Introducing a New And Stronger Donkey

EDITOR NOTE: There is a good reason why our ancestors used donkeys to carry silk all the way from the China to the west side of Italy. They are not only strong, but naturally territorial and useful for protecting other livestock like sheep and goats (one donkey can protect a herd of 300 head). They are even stronger than a horse of the same size and will spook less than a horse. Now I can see why breeders are intrigued.

The oft-repeated saying “as strong as an ox” may soon be amended to “as strong as a burro” thanks to a group of Mexican breeders who have created what they say is a bigger, stronger kind of donkey.

The Mexican Association of Burros and Mules has created the burro mixteco, or the Mixtec donkey, which measures between 1.3 and 1.4 meters in height, taller than most donkeys. It is about the same size as the American mammoth jackstock, which is one of the two types of donkeys crossbred to create the Mixtec variety. The other was a Mexican Creole.

The association says the new type of donkey, developed with sports and recreation in mind, has a better body structure that makes it stronger than most.

At the moment, the group is in the process of establishing a population of the new animals with 30 foundation donkeys it is breeding at fairs. The process started in December at the livestock fair of Jalisco, but it was curtailed by the Covid-19 pandemic.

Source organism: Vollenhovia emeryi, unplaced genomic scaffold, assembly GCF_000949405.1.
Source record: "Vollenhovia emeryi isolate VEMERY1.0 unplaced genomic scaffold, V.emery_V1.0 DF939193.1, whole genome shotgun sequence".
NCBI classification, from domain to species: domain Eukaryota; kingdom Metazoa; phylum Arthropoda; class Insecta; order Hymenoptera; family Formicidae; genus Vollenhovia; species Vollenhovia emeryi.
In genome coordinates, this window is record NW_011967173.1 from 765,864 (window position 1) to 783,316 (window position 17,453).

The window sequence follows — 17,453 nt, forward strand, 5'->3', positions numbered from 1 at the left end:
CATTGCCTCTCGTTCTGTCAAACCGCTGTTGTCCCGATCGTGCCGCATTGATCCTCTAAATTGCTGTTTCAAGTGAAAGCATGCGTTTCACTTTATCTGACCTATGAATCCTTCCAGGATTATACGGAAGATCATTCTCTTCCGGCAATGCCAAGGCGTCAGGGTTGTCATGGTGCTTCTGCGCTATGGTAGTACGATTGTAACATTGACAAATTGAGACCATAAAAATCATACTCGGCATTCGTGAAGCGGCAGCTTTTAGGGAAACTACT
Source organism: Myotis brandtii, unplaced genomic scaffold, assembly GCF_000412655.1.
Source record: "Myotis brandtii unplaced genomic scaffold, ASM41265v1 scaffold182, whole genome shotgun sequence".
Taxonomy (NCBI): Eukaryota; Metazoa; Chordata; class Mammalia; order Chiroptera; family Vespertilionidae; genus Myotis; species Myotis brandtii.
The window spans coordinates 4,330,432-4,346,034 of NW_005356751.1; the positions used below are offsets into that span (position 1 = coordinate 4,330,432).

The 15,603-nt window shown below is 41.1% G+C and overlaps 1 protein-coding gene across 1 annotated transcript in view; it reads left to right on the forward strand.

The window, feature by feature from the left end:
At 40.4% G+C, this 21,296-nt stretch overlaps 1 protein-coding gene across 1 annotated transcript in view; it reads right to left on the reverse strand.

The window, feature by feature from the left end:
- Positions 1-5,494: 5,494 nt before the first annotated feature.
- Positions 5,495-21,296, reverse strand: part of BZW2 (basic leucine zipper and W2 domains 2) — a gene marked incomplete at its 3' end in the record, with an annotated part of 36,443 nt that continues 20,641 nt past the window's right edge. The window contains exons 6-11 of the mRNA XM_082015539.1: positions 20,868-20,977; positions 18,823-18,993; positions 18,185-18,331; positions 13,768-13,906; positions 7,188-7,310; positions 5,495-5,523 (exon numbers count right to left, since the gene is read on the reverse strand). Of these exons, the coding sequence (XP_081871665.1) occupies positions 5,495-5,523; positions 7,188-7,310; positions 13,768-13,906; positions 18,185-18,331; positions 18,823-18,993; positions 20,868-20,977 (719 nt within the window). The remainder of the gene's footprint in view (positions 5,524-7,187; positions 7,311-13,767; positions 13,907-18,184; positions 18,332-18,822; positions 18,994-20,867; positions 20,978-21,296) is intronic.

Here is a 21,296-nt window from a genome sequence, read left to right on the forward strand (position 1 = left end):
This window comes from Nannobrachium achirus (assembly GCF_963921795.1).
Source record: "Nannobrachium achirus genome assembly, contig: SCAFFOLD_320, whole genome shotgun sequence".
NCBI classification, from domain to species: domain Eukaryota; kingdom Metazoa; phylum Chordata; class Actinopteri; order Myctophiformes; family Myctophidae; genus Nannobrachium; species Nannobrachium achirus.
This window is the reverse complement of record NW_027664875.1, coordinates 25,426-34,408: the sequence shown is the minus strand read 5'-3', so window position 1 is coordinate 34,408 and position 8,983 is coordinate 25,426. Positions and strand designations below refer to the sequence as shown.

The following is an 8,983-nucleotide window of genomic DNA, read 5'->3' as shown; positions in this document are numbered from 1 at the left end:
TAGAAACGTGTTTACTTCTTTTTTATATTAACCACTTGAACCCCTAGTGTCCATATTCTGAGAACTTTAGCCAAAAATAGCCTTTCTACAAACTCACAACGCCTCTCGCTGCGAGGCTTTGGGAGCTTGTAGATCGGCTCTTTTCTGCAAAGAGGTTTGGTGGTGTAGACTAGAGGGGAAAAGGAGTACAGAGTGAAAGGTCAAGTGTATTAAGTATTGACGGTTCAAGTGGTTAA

“Plans will go more slowly, but we have many expectations of it being a functional breed,” said David Alonso, the organization’s president. “If they reactivate the fairs, we hope to register between 100 and 150 Mixtec burros and increase exponentially.”

The group says the animal will be well suited to fieldwork, although its breeding was focused on factors such as appearance, morphology and functionality, Alonso said. It also would be a good animal for equine sports like rodeos.

To establish the new type, the group followed protocols established by Mexico’s Ministry of Agriculture and Rural Development, with assistance from geneticists at the University of Chihuahua.

Originally published on: Mexico News Daily

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